Published in Malay Mail Online
Earlier this week, American actor Mahershala Ali bagged the Academy Award for Best Supporting Actor for his critically-acclaimed role in 2016’s Moonlight.
Immediately he was celebrated across the world as “the first Muslim to win an Oscar.”
But not everybody saw it that way. As covered by several news outlets, there were scores of Muslims online who denounced the honour.
Their reason? Ali is a member of the Ahmadiyya community, a much maligned religious movement that mainstream Muslims count as infidels and apostates. Ali, to them, is not a real Muslim.
The most public of this response was by the Pakistani envoy to the United Nations, Maleeha Lodhi, who deleted her tweet moments after she wrote “That’s a first” celebrating Ali’s win.
Lodhi was perhaps only protecting her reputation. After all, despite having the largest population of Ahmadis in the world, Pakistan is perhaps their worst hell. In 1984, Pakistan implemented Ordinance XX, effectively barring Ahmadis from practising their faith.
The ordinance kicked off decades of persecution against Ahmadis, and forced the community to move its headquarters to London in exile.
In Malaysia, several Malay language dailies such as Utusan Malaysia and Sinar Harian had also reported Ali’s win as a first for Muslims. Ironically, these same papers had also published negative coverage against local Ahmadis, even using the derogatory slur “Qadiani” to refer to them.
By sheer coincidence, I stumbled upon By the Dawn’s Early Light, an anthology of short stories by American Muslim converts printed in 2009. One of the stories was of Ali’s conversion, and it left quite an impression on me this week.
Ali was born into Christianity as Mahershalalhashbaz Gilmore, named after a child mentioned in the Old Testament’s Book of Isaiah. His mother, aunt and grandmother were all ordained ministers.
He was moved to leave Christianity after he started questioning why adherents pray to Jesus and not God, before he found himself spiritually moved after he joined a Muslim Friday prayer session despite not knowing what it meant.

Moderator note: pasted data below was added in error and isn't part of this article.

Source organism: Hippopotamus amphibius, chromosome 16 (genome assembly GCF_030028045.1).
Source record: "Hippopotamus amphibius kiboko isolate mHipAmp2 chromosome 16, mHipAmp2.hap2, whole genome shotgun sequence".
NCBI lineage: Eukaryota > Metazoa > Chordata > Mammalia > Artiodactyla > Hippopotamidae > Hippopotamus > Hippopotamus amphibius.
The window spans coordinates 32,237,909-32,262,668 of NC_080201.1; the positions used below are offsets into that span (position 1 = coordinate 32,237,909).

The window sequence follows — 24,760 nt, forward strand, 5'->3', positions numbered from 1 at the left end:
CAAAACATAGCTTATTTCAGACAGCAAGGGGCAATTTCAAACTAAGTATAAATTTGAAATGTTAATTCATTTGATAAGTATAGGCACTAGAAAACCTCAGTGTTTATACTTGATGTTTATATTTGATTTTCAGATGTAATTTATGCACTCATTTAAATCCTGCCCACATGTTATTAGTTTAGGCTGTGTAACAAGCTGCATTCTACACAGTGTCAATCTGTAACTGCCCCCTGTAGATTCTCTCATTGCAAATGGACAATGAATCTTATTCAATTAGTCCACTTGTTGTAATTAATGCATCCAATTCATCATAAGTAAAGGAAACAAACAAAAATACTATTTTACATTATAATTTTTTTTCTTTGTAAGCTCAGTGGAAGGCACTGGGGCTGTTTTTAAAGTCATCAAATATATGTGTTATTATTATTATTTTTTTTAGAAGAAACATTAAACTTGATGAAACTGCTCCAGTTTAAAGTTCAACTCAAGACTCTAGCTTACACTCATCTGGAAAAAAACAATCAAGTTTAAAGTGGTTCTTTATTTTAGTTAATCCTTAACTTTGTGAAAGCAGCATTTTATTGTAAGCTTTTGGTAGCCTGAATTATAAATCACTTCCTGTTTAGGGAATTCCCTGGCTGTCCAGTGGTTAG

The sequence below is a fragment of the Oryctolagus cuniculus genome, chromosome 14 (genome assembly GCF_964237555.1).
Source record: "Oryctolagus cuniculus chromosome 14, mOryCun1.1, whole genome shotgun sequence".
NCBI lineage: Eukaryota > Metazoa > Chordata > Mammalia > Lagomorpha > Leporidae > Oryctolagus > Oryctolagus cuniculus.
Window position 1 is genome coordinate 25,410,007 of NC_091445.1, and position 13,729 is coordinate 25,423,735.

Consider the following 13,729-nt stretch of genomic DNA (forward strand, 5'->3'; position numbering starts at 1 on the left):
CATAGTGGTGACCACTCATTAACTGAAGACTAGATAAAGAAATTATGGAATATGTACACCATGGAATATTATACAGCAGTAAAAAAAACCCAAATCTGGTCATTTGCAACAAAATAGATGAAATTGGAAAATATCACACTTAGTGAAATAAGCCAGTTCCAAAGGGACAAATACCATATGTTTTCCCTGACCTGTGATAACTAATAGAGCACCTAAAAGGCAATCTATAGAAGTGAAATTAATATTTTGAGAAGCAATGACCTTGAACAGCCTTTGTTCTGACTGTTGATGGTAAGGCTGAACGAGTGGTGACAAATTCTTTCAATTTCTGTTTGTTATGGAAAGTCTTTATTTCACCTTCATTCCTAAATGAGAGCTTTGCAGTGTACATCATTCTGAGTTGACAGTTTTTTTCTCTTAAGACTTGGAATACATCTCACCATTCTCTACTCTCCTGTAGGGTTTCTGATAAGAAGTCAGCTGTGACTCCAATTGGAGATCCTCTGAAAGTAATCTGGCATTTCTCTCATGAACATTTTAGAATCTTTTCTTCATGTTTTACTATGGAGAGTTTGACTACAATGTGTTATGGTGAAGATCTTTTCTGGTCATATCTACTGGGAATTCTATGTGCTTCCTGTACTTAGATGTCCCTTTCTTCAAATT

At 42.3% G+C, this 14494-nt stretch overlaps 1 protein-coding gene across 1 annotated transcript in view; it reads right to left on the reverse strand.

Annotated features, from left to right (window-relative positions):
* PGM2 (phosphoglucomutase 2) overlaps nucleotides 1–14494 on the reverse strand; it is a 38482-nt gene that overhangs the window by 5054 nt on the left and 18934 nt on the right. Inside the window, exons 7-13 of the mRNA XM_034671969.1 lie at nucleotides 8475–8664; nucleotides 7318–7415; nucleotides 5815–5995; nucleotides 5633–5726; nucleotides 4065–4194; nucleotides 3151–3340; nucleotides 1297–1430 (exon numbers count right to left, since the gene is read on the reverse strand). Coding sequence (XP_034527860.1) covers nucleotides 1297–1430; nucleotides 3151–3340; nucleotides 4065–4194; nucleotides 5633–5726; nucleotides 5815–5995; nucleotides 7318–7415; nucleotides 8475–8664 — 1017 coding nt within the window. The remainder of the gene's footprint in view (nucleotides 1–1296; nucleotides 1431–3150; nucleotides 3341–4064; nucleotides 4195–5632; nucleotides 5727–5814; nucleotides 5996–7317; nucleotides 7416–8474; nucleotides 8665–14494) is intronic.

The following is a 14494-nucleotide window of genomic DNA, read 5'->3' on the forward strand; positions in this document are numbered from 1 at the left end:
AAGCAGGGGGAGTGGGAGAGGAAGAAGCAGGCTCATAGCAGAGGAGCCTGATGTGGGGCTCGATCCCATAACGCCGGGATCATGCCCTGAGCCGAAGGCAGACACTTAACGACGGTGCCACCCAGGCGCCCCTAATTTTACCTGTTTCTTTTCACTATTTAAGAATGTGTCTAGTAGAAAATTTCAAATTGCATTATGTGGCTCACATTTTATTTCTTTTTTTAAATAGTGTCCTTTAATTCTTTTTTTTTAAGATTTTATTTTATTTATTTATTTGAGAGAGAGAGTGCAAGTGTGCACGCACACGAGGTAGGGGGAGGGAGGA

And he made the conscious decision to join the Ahmadiyya community, even when he had studied with Sunni Muslims. Mainstream Islam, he thought, was too rigid.
He said it emphasised too much on hadith, the collection of Prophet Muhammad’s (pbuh) deeds and sayings — perhaps almost too similar to his experience with Jesus and God.
“The non-Ahmadi Muslim perspective was not practical in certain matters, making Islam feel difficult to the point that I developed a fear of the religion, which I feel Allah would not want anyone to have,” Ali wrote.
With the Ahmadis, Ali found simplicity and logic. And I bet he found that the Ahmadis were not as judgmental and always inviting, as I have found them ever since I started covering their issues in 2014.
To me, the Ahmadis have always been warm towards outsiders. Every time they organise their annual symposium, the attendees would be gifted with a copy of their translation of Quran. I have at least two copies by now.
But not all were happy with that of course. Last year, a viral social media post had warned students who attended their symposium to not keep the Qurans, for fear of leading them astray.
Perhaps it is the decades of persecution that lead them to be more aware and cognisant of human rights issues and freedom of worship.
It is estimated that there are 2,000 practising Ahmadis in Malaysia, many of them Malays. Their community is centred in Kampung Nakhoda in Selayang, Selangor.
And all of them are counted as infidels and apostates by the Selangor Islamic authorities, made official by a fatwa in 1998. Their headquarters-cum-mosque was “labelled” with a huge orange signboard erected by the state, stating “Qadiani is not Islam.” Muslims are not allowed to join Friday prayers there.
The community faces periodic raids and harassments. In 2011, Selangor Islamic enforcers had even stopped them from performing Friday prayers.
The last straw came in 2014 after enforcers arrested 39 Ahmadis, including eight Pakistani asylum seekers, two Indian nationals, one Indonesian. In utmost irony, their alleged offence was performing Friday prayers in a place that is not a mosque.
The 39 has since filed for a judicial review of their arrest, claiming that Islamic authorities have no jurisdiction over them, since they themselves have declared the Ahmadis as infidels. The case was granted leave, but remains in limbo.
The root of the Sunnis’ hatred against the Ahmadis is simple. Although the latter adhere to the same beliefs as the former, they also believe that their founder, Mirza Ghulam Ahmad, was the Imam Mahdi, Islam’s prophesied redeemer and messiah.
It is a legitimate worry. Even Ali admitted that he thought the Ahmadiyya community might be a cult, with its adherence to a Promised Messiah. But above all, blind loathing and moral superiority were the drive behind the persecution by Sunnis here.
Muslims tend to forget that they are followers of Sunni teachings thanks to luck of birth, more than others.
If the Ahmadiyya community was not already outlawed, there may have been more like Ali here, who see little reason to ever choose to Sunni path.